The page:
3. Refrigerate 1 hour.
  4. Roll each drop of mixture into a ball. Place in an airtight container. Store in the refrigerator.

Nutrition information per serving:

90 calories, 5g total fat, 1.5g saturated fat, 0g trans fat, 0mg cholesterol, 25mg sodium, 10g total carbohydrate, 2g fber, 5g sugar, 2g protein

This recipe is courtesy of ISU Extension and Outreach’s Spend Smart. Eat Smart. website. For more information, recipes, and videos, visit spendsmart.extension.iastate. edu

Pasta Fagioli Soup

Serving Size: 1 1/2 cups | Serves: 5

Ingredients:

  • 1/2 pound turkey sausage
  • 1 tablespoon oil (canola or olive)
  • 1 cup onion, diced
  • 1 clove garlic, minced
  • 2 cups water
  • 2 cups reduced-sodium chicken broth
  • 1 can (15.5 ounces) white beans (cannellini or great northern) (drained and rinsed)
  • 1 can (14.5 ounces) diced tomatoes, low sodium
  • 1/4 teaspoon ground black pepper
  • 1 cup whole wheat pasta
  • 1 cup fresh spinach (cut into bite-sized pieces)
  • Shredded parmesan cheese

Directions:

  1. Heat a large saucepan over medium heat. Cook sausage for 6 minutes. Drain grease from sausage. Remove sausage to a plate or bowl. Wipe the remaining grease out of the pan with a paper towel.
  2. Add oil to the pan and heat over medium. Add onion and garlic. Sauté for 3 minutes.
  3. Add water, broth, beans, tomatoes, and ground black pepper to the pan. Heat until boiling.
  4. Add pasta, cook until tender (8–10 min).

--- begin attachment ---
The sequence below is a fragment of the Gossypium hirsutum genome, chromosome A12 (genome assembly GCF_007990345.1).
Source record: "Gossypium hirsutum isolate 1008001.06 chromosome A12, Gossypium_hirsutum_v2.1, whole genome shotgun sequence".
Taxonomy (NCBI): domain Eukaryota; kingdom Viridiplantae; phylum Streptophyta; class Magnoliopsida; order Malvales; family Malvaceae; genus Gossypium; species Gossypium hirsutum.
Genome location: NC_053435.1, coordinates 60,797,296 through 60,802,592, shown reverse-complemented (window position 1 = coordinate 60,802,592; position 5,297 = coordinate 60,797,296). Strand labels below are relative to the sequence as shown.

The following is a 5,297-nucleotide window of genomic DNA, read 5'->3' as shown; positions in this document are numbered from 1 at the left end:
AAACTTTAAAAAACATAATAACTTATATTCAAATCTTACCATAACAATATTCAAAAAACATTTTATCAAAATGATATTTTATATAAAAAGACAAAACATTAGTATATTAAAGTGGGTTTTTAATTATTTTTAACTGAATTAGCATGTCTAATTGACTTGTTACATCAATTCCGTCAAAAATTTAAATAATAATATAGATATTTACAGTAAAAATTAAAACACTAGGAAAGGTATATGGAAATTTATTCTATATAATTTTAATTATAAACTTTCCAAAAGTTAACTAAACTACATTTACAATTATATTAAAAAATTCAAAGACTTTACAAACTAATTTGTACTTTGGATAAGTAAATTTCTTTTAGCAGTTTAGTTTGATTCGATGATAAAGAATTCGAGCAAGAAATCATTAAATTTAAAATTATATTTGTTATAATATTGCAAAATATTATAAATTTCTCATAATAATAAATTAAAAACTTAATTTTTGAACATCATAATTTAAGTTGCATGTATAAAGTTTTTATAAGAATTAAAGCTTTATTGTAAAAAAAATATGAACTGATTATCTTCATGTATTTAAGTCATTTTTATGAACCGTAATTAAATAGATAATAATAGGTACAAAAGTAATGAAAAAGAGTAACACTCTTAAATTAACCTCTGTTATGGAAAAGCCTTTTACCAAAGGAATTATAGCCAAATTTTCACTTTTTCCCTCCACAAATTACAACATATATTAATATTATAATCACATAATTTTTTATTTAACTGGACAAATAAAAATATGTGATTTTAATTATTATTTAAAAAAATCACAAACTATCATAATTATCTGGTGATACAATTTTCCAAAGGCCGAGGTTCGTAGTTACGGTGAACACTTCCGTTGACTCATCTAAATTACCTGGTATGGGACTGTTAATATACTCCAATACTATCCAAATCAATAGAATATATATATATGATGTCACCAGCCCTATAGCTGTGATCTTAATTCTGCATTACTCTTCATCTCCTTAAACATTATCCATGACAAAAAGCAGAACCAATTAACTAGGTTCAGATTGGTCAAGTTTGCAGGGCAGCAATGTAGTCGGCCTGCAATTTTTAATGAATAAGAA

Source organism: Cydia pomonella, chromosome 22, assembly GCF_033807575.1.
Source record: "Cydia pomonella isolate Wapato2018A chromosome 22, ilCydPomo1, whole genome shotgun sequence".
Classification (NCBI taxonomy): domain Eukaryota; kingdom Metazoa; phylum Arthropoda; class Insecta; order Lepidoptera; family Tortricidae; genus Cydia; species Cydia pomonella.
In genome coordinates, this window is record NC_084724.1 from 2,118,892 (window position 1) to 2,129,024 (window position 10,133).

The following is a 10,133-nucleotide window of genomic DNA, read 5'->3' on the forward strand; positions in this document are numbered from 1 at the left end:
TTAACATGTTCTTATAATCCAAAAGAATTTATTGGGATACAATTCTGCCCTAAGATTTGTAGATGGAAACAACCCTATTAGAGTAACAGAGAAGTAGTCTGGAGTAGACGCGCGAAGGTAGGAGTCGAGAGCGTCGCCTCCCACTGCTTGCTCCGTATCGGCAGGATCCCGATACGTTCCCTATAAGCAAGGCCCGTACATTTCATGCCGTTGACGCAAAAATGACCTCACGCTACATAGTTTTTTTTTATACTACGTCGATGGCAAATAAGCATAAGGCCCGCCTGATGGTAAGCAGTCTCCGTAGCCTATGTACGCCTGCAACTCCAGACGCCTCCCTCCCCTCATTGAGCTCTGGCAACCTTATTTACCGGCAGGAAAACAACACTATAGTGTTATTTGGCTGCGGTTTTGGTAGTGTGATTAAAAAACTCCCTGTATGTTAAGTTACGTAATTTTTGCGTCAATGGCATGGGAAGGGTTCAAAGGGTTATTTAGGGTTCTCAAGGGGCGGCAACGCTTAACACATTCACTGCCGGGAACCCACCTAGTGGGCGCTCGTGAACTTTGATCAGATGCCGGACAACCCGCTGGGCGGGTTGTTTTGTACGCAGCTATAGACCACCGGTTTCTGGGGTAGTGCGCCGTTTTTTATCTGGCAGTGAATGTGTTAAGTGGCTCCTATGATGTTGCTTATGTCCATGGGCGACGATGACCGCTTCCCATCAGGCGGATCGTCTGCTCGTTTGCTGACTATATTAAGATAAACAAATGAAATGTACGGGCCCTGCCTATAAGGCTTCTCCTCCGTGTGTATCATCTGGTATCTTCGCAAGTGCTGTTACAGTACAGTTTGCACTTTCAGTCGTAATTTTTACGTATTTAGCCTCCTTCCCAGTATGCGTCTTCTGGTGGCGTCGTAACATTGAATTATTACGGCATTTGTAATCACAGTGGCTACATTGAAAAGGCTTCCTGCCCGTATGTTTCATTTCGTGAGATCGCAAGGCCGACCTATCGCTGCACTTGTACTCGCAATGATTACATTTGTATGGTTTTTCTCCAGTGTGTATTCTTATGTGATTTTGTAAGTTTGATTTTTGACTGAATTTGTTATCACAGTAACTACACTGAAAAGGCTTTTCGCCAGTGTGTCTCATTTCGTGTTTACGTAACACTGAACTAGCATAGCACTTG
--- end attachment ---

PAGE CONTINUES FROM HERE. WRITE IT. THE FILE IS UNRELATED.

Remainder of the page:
5. Reduce heat to low. Add sausage and spinach. Simmer until spinach is wilted (about 3 minutes).
  6. Serve with parmesan cheese, if desired.

Nutrition information per serving:
320 calories, 8g total fat, 1.5g saturated fat, 0g trans fat, 35mg cholesterol, 650mg sodium, 43g total carbohydrate, 8g fiber, 5g sugar, 21g protein

This recipe is courtesy of ISU Extension and Outreach’s Spend Smart. Eat Smart. website. For more information, recipes, and videos, visit spendsmart.extension.iastate. edu

Three Reasons to Have Soup for Supper!

Dinner of soup, salad, and bread
  1. People who eat more soup usually have a healthier diet. An Iowa State University study found that soup-eaters consume less fat and more fber and vitamins than nonsoup-eaters. This is probably because most soups contain a variety of vegetables.
  2. Soup is flling. Because most soups are high in water and fber, they help you feel fuller longer. For this reason, soup helps people maintain a healthy weight. To avoid excess calories, enjoy broth- or tomato-based soups, not soups with cream, cheese, or butter.
  3. Soup is easy. It can be as simple as opening a can and turning on the microwave. Even canned soup can be a healthy meal, if it’s low sodium. You can pep up the favor of low-sodium canned soup with onion or garlic powder, oregano, basil, turmeric, or a dash of hot sauce. You can also add your favorite frozen vegetables.

For more reflections on soup and the joys of healthy foods, visit Spend Smart. Eat Smart., blogs.extension.iastate.edu/spendsmart/tag/soup/.

Source: Soup consumption is associated with a lower dietary energy density and a better diet quality in US adults, lib.dr.iastate.edu/fshn_ag_pubs/120/

Time to Spill the Beans